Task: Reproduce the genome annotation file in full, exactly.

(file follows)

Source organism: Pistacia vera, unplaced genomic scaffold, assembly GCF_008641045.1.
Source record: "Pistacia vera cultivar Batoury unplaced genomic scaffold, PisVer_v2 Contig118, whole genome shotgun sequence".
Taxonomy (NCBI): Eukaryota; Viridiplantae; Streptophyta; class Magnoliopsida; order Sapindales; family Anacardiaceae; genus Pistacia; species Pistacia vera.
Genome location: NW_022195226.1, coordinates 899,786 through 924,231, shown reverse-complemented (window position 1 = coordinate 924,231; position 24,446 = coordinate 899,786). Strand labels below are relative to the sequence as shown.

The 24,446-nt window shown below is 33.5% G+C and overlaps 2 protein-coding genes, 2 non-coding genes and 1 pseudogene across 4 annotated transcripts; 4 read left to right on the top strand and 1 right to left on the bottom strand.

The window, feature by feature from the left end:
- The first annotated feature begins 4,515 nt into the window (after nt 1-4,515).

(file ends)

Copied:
Source organism: Pistacia vera, unplaced genomic scaffold, assembly GCF_008641045.1.
Source record: "Pistacia vera cultivar Batoury unplaced genomic scaffold, PisVer_v2 Contig118, whole genome shotgun sequence".
Taxonomy (NCBI): Eukaryota; Viridiplantae; Streptophyta; class Magnoliopsida; order Sapindales; family Anacardiaceae; genus Pistacia; species Pistacia vera.
Genome location: NW_022195226.1, coordinates 899,786 through 924,231, shown reverse-complemented (window position 1 = coordinate 924,231; position 24,446 = coordinate 899,786). Strand labels below are relative to the sequence as shown.

The 24,446-nt window shown below is 33.5% G+C and overlaps 2 protein-coding genes, 2 non-coding genes and 1 pseudogene across 4 annotated transcripts; 4 read left to right on the top strand and 1 right to left on the bottom strand.

The window, feature by feature from the left end:
- The first annotated feature begins 4,515 nt into the window (after nt 1-4,515).